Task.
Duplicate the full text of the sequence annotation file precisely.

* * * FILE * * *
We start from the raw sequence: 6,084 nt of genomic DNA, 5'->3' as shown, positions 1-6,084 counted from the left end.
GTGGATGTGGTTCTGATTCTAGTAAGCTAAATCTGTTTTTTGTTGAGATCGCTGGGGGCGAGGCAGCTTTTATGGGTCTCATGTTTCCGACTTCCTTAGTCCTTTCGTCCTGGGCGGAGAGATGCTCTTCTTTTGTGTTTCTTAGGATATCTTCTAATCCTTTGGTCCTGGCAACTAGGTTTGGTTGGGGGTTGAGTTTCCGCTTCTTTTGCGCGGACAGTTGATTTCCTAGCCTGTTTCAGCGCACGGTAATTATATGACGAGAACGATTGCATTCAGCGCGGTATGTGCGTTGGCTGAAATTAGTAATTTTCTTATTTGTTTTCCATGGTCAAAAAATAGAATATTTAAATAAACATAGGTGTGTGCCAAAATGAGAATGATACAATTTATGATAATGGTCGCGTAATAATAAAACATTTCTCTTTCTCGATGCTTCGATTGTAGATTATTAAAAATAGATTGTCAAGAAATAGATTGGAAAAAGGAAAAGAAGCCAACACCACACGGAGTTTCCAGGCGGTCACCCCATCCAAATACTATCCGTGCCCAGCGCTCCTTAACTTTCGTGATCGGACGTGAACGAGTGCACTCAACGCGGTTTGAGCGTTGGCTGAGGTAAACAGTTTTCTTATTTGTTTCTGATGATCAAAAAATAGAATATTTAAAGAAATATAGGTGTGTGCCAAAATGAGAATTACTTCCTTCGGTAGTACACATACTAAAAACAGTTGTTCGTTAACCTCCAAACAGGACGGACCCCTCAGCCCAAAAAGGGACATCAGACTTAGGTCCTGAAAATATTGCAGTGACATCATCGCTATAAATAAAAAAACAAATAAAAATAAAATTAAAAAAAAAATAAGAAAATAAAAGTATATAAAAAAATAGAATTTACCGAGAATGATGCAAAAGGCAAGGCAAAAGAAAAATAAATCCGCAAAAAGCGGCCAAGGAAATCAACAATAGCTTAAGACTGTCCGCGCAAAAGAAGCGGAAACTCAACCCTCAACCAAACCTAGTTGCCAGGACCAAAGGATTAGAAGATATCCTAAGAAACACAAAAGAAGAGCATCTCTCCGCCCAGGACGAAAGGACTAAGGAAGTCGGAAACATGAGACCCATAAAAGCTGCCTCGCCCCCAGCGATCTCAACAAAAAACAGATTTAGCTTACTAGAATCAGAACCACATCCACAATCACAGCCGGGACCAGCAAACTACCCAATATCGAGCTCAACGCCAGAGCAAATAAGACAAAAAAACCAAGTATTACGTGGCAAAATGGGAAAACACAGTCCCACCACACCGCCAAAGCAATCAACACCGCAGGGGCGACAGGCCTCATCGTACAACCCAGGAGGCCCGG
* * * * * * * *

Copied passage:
We start from the raw sequence: 6,084 nt of genomic DNA, 5'->3' as shown, positions 1-6,084 counted from the left end.
GTGGATGTGGTTCTGATTCTAGTAAGCTAAATCTGTTTTTTGTTGAGATCGCTGGGGGCGAGGCAGCTTTTATGGGTCTCATGTTTCCGACTTCCTTAGTCCTTTCGTCCTGGGCGGAGAGATGCTCTTCTTTTGTGTTTCTTAGGATATCTTCTAATCCTTTGGTCCTGGCAACTAGGTTTGGTTGGGGGTTGAGTTTCCGCTTCTTTTGCGCGGACAGTTGATTTCCTAGCCTGTTTCAGCGCACGGTAATTATATGACGAGAACGATTGCATTCAGCGCGGTATGTGCGTTGGCTGAAATTAGTAATTTTCTTATTTGTTTTCCATGGTCAAAAAATAGAATATTTAAATAAACATAGGTGTGTGCCAAAATGAGAATGATACAATTTATGATAATGGTCGCGTAATAATAAAACATTTCTCTTTCTCGATGCTTCGATTGTAGATTATTAAAAATAGATTGTCAAGAAATAGATTGGAAAAAGGAAAAGAAGCCAACACCACACGGAGTTTCCAGGCGGTCACCCCATCCAAATACTATCCGTGCCCAGCGCTCCTTAACTTTCGTGATCGGACGTGAACGAGTGCACTCAACGCGGTTTGAGCGTTGGCTGAGGTAAACAGTTTTCTTATTTGTTTCTGATGATCAAAAAATAGAATATTTAAAGAAATATAGGTGTGTGCCAAAATGAGAATTACTTCCTTCGGTAGTACACATACTAAAAACAGTTGTTCGTTAACCTCCAAACAGGACGGACCCCTCAGCCCAAAAAGGGACATCAGACTTAGGTCCTGAAAATATTGCAGTGACATCATCGCTATAAATAAAAAAACAAATAAAAATAAAATTAAAAAAAAAATAAGAAAATAAAAGTATATAAAAAAATAGAATTTACCGAGAATGATGCAAAAGGCAAGGCAAAAGAAAAATAAATCCGCAAAAAGCGGCCAAGGAAATCAACAATAGCTTAAGACTGTCCGCGCAAAAGAAGCGGAAACTCAACCCTCAACCAAACCTAGTTGCCAGGACCAAAGGATTAGAAGATATCCTAAGAAACACAAAAGAAGAGCATCTCTCCGCCCAGGACGAAAGGACTAAGGAAGTCGGAAACATGAGACCCATAAAAGCTGCCTCGCCCCCAGCGATCTCAACAAAAAACAGATTTAGCTTACTAGAATCAGAACCACATCCACAATCACAGCCGGGACCAGCAAACTACCCAATATCGAGCTCAACGCCAGAGCAAATAAGACAAAAAAACCAAGTATTACGTGGCAAAATGGGAAAACACAGTCCCACCACACCGCCAAAGCAATCAACACCGCAGGGGCGACAGGCCTCATCGTACAACCCAGGAGGCCCGG